Since I’m already knee-deep in statistics from the United States Department of Labor this week, I figure I’ll keep on keeping on. Last Friday, as they do the first Friday of every month, the Bureau of Labor Statistics released their Employment Situation Summary for the previous month (1). I’ve been hearing these numbers from news anchors since I was a little kid, but I never bothered to read the report. Now that I have, I’m wondering if I’m shortly going to be told to pay no attention to the man behind the curtain.
I like that we’re collecting this data. It’s good to keep a record of your travels. What I have a problem with is how this limited data set is used for such sweeping pronouncements about the health of our economy. I see these stats rolled out monthly almost as entertainment, in the manner that we engage in the rise and fall of our local sports team. I see them used to influence public opinion about the current administration or the most recent Presidential hopeful. I see them referenced in the setting of public policy.
We seem to live and die by this monthly reckoning – it’s become part of the emotional characterization of the nation. And somehow, this litany has turned work, something I experience as abundant in the Universe, into an item of perceived scarcity.
Among other problems with the data — detailed quite nicely in an article by moneycrashers.com (2) — I was frankly amazed to learn that America’s monthly Employment Situation Summary covers only nonfarm employment. We all need to eat, but any work done in our country to harvest and cultivate our food doesn’t count as employment in our employment stats. How does an advanced nation give such little priority to its food supply? Apparently, we so undervalue the labor of the farmer that we don’t even count her in our midst.
I haven’t yet found the official reason for the omission of farm employment from employment stats. I suspect the Department of Labor would indicate that farm work is seasonal; and for that and other statistical wrangling difficulties, can’t be included. Regardless, I do believe I’ve found an unofficial reason.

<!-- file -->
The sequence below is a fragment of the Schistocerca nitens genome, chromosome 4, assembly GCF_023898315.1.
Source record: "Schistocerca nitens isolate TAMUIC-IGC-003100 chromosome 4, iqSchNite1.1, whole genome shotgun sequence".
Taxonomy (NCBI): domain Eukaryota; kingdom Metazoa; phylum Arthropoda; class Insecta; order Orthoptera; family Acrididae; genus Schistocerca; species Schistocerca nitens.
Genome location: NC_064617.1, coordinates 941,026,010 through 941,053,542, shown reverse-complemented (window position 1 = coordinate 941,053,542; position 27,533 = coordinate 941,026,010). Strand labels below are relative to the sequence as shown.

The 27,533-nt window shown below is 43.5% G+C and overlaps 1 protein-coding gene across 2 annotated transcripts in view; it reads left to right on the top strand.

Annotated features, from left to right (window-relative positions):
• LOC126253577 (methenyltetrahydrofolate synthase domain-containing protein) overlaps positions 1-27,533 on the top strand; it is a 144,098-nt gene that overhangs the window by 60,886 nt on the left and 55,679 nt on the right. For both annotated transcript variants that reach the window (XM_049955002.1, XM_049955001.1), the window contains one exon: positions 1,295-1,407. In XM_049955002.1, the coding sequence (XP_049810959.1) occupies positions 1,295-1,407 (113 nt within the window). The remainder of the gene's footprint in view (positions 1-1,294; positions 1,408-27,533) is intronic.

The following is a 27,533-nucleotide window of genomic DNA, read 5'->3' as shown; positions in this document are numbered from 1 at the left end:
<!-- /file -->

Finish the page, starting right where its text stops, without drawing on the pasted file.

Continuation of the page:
Remember in 2010, when Arturo Rodriguez, President of the United Farm Workers of America (UFW), appeared on Comedy Central’s The Colbert Report to announce the launching of a UFW campaign titled Take Our Jobs? The goal of the campaign was to expose as false the immigration argument that immigrants take American jobs by inviting all Americans to apply for farm jobs with the assistance of the UFW. I have concerns about the intentions of the UFW, and question the wisdom of a farmer’s union jesting tongue-in-cheek about the very real grievances of the farm laborers from whom they collect dues (3), but I must say, I greatly admire Rodriguez for quite effectively calling a spade a spade.
The truth is, most Americans have become so focused on the white-collar paycheck as the only marker of success in our society that we can’t see honest work even when it’s right under our noses.
I have sympathy for those who have lost their jobs. I have empathy for those figuring out, as I had to, how to manage without that steady paycheck. I resonate with the disillusionment of the recent college graduate who was raised to view higher education not as a key to the riches of knowledge, but as a one-way ticket to monetary reward and a life of relative ease.
But I simply can’t say that I agree with the statement that in America in January 2012, we had a work shortage. Because everywhere I look, in my home, in my city, in my state and in my country, I see work to be done.
© Jennifer S. and harvestliberty.net, 2012.
(1) For the January 2012 Employment Situation Summary, click here.